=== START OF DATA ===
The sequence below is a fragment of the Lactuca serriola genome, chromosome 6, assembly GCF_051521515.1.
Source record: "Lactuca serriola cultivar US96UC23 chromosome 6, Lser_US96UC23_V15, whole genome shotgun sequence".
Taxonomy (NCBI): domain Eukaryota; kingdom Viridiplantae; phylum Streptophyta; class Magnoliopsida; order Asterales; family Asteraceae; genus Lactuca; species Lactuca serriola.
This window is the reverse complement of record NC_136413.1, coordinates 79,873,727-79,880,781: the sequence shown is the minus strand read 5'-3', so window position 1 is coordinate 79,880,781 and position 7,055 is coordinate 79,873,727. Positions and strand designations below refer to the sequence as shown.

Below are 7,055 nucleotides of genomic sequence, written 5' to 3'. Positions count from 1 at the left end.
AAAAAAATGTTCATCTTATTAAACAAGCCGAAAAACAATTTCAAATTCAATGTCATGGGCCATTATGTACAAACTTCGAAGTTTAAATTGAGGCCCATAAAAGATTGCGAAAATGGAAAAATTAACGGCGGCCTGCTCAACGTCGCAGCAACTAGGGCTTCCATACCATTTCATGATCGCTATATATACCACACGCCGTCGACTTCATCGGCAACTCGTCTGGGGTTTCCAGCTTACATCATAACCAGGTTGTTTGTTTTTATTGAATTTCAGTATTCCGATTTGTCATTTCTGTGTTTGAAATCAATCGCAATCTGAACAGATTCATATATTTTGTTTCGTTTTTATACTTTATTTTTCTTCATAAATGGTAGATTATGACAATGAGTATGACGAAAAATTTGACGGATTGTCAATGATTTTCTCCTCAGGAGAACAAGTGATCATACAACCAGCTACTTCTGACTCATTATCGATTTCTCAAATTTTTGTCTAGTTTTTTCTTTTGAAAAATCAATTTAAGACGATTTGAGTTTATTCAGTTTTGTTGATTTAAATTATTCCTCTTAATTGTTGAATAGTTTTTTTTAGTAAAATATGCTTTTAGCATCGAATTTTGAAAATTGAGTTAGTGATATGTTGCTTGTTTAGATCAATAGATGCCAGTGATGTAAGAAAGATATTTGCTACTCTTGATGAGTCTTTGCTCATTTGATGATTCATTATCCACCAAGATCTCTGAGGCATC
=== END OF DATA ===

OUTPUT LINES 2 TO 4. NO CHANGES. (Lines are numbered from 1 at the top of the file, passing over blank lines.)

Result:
Source record: "Lactuca serriola cultivar US96UC23 chromosome 6, Lser_US96UC23_V15, whole genome shotgun sequence".
Taxonomy (NCBI): domain Eukaryota; kingdom Viridiplantae; phylum Streptophyta; class Magnoliopsida; order Asterales; family Asteraceae; genus Lactuca; species Lactuca serriola.
This window is the reverse complement of record NC_136413.1, coordinates 79,873,727-79,880,781: the sequence shown is the minus strand read 5'-3', so window position 1 is coordinate 79,880,781 and position 7,055 is coordinate 79,873,727. Positions and strand designations below refer to the sequence as shown.